A subtle veil of white shimmered along the Mahaweli River as the breath of dawn hovered above its waters. Pavi started to pull the window back in when she caught a movement below. She searched until she saw a messenger only the gods could have sent—a carp, dressed in its flowing gown of silver and orange. It wove to the surface and opened its mouth as if to speak. With one hand still lifting the window above her head, Pavi nearly fell out as she leaned forward, trying to catch what that splendid fish had to say. The carp, barely visible in the breaking light, looked at her through filmy green water. Its lips moved in gaping, rhythmic circles, and she was sure that she heard a message, clear as the temple gongs: “May your birthday be blessed. May you find happiness.” The words clung to her hungry ears, but before she could say thank you, the carp lowered its eyes and disappeared into the seaweed undulating beneath the pier. Pavi remained there—looking, waiting, certain this fish would come back to her.

After latching the window again, she jumped from her mat and searched for the clothes she had tossed to the floor last night after giving her mother one final goodnight hug. Stepping into her dress, she wiggled it up her body but stopped when she recalled images that had hidden themselves while she slept: a single tear rolling down her mother’s cheek. The deep sorrow that had fluttered along her mother’s sigh and moved through Pavi like a wave until it settled somewhere secret, somewhere near the base of her spine. She pushed those memories away before placing a sari across her shoulders, an extra touch for the sake of the God-King who, with his beloved queen, would drift by soon, solemnly making his way along the river toward the Temple of the Sacred Relic.

Pavi’s feet thumped along the pier as she ran outside to watch the morning arrive. Living on the far edge of the Great City, she would be among the first to see the royal barge emerge from the fog. She had seen it only once before and her memories were filled with images so astonishing, so unimaginable—golden dragons, a dark-skinned man with such power, people are forbidden to touch him—she wondered if perhaps they had appeared in a dream. She reassured herself that the king and his wife wouldn’t drift by in silence this time. No king would allow a moment like this to pass without at least calling out a birthday greeting from behind the dawn-lit haze that always reveals the world in pieces.

Pavi sat at the edge of the pier, letting her toes drop into the cool water. Her mother had spoken of this day with hints of a special gift—a long-sleeved blouse. Pink, with two buttons at the neck, shaped like butterflies. While trying to imagine what such a thing would look like, Pavi almost missed the first sign, a white lotus floating by in the stillness. She blinked as she tried to draw in every detail of its pure beauty. Then another drifted into view. And another.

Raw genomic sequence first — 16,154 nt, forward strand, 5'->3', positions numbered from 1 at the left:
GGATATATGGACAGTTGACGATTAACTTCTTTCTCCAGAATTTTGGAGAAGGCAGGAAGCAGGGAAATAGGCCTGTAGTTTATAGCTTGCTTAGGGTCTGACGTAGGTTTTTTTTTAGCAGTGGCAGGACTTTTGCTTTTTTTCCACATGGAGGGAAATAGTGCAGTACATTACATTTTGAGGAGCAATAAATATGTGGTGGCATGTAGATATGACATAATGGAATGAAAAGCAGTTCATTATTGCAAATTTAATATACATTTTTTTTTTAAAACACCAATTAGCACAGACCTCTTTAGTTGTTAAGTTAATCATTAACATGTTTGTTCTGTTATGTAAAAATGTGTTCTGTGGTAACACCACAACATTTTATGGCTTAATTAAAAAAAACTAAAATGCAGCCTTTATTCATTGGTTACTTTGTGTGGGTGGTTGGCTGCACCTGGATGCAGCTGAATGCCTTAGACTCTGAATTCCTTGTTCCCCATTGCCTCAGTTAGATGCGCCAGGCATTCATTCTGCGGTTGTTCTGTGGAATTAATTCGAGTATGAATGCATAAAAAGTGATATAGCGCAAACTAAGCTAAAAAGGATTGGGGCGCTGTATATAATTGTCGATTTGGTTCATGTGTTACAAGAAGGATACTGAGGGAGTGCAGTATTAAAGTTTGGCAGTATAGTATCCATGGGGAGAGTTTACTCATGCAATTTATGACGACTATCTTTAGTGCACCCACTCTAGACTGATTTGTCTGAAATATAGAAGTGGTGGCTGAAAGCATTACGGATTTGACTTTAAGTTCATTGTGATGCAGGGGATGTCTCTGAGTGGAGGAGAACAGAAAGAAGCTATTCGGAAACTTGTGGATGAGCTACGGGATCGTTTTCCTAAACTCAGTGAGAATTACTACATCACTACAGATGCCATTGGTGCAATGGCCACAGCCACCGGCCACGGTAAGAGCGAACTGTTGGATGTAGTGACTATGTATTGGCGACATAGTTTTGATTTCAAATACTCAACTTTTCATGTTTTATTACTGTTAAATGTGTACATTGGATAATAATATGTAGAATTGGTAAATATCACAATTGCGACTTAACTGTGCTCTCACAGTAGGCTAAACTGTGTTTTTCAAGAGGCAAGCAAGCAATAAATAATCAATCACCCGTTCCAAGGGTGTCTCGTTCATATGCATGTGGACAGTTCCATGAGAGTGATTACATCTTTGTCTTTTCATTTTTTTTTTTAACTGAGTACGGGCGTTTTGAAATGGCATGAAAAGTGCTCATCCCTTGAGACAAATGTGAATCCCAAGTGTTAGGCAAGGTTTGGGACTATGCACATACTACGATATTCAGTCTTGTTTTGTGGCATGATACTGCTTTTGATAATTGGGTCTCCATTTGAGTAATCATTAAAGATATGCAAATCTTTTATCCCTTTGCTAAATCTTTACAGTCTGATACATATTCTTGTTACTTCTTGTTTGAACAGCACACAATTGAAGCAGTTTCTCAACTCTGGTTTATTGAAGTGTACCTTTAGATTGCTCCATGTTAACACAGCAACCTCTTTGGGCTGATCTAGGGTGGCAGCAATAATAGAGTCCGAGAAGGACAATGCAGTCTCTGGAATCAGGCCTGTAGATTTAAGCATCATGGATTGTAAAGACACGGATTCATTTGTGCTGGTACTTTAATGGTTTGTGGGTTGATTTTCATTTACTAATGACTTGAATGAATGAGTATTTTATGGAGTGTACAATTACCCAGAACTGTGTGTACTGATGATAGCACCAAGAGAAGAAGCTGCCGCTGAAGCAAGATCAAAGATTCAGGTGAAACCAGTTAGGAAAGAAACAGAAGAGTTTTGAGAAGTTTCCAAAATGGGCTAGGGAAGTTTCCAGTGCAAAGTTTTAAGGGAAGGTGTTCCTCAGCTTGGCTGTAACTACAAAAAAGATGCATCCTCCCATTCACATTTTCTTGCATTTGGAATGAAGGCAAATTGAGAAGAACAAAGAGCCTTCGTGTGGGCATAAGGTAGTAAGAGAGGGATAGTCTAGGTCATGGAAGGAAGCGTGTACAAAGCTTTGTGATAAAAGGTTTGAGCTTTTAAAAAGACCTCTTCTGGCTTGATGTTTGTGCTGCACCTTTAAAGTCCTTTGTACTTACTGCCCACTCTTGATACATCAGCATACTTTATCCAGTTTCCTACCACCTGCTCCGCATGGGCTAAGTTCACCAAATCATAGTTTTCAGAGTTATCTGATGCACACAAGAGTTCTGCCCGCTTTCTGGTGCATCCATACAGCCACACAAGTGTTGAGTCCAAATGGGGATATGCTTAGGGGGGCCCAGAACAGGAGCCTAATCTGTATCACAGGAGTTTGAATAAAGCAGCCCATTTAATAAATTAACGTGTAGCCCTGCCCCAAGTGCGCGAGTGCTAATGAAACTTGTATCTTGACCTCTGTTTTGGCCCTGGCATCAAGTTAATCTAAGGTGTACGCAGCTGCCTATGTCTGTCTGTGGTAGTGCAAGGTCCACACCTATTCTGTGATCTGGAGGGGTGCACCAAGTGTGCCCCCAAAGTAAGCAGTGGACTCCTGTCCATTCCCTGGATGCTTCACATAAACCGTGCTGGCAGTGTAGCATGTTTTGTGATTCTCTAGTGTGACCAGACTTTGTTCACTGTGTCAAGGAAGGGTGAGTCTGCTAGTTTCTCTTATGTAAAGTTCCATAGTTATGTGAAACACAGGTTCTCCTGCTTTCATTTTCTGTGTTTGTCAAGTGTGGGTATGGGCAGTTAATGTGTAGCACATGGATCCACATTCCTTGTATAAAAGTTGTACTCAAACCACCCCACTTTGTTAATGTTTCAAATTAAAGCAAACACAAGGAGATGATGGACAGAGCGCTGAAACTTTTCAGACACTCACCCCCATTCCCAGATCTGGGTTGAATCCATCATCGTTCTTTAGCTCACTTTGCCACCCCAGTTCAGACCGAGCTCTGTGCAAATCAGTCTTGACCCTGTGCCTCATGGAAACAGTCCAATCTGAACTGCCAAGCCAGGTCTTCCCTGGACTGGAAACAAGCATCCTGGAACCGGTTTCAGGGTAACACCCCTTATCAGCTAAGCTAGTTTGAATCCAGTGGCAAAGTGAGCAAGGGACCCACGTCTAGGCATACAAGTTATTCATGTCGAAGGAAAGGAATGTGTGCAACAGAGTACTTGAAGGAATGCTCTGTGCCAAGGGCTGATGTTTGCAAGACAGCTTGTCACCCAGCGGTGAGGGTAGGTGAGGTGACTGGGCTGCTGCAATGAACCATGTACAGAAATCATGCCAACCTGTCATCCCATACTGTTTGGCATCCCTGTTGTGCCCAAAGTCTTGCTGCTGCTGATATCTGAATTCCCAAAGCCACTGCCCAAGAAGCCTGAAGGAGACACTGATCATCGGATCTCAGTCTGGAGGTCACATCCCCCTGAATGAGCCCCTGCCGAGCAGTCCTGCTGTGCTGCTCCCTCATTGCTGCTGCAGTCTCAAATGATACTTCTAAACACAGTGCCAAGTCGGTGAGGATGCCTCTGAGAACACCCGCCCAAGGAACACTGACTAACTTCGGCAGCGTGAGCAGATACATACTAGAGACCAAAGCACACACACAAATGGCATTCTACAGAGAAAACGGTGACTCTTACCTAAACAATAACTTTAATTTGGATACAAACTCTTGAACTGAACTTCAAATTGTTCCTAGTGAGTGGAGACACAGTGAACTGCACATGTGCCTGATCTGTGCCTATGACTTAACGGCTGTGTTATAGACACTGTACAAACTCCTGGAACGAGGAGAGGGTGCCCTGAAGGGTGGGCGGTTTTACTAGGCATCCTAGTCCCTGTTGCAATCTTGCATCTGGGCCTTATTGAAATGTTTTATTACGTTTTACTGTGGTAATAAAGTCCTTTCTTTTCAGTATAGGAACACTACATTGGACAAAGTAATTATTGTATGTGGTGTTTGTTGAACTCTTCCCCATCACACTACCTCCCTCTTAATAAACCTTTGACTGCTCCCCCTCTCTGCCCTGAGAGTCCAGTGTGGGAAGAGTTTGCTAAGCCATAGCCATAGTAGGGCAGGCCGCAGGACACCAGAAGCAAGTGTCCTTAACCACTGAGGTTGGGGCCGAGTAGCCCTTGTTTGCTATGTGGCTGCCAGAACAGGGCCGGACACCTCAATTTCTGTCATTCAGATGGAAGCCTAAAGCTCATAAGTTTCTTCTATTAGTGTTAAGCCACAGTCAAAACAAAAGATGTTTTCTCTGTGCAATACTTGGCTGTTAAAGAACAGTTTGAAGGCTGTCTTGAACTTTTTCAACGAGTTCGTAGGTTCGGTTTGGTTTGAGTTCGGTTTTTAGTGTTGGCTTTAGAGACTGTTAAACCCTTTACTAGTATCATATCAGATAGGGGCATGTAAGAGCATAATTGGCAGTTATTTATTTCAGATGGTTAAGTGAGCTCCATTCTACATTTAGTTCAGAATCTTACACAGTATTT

The chants from across the river grew louder, faster. She felt the space around her becoming sanctified, as if the Triple-Stranded Thread uniting the monks of the Incantation Pavilion had lifted into the clouds, crossed the Mahaweli, and encircled her with its blessings. From an invisible place, the muffled rhythm of a gong drew closer, marking the beat of wooden oars plunging into the river.

Pavi’s heart thundered when an apparition rose above the mist, and an enormous emerald eye looked straight at her. Then a dragon’s massive chest, covered with scales of gold and curved like a scimitar, sliced the boat through the water. Gliding majestically above her, the royal dragon-barge froze Pavi in its gaze.

Her breathing hushed as the king emerged, seated on a sparkling throne decorated with snakes coiling toward the Mother Cobra who spread her protective shield above his head. Everyone knew that this man was a descendent of Gajabahu, the ancient warrior who had once cleft the sea with his divine sword to rescue captives from the evil king of Soli. Pavi could tell, when she saw this God-King drifting past, that that victory had flowed across the centuries and straight into his blood.

Standing proudly next to the God-King was his queen, her tiara decorated with strands of silver Bo leaves that caught the first glimmer of daybreak and reflected it against the perfect swan-curve of her neck. Behind her was a fan of peacock feathers, their luminous blue eyes dotting a jade green background.

Pavi was sure this king would triumph against the pale foreigners, the ones who liked her mother’s hair best when parted in two. They had encroached upon the land with their white suits, straw hats, and their women who didn’t have the sense to go bare-breasted in the humid Asian heat. This king would devour them with seething fury, just as the brave Gajabahu had vanquished the enemies of olden days.

As the barge glided into view, the intonation of flutes cried out warnings to evil spirits, exorcizing them from the area. Pavi sensed a tremor in the air and heard the bamboo rustle. She stiffened, afraid to look at the specter, knowing that this is how Hungry Ghosts depart, hiding in bamboo groves, clinging to the canes until they become vapor and are banished into the sky by the sun as it awakens behind Mount Hantana.

She turned her attention back to the God-King, afraid he would dissolve from her sight as he floated by in a mystic hush. He had to know of her love for him. Of the double-auspiciousness of this day—her birthday, and his journey to the Temple of the Sacred Relic—that would unite them for eternity. Calling out to a god was unthinkable, yet all she wanted was for him to see her, to acknowledge her existence, if even for a second.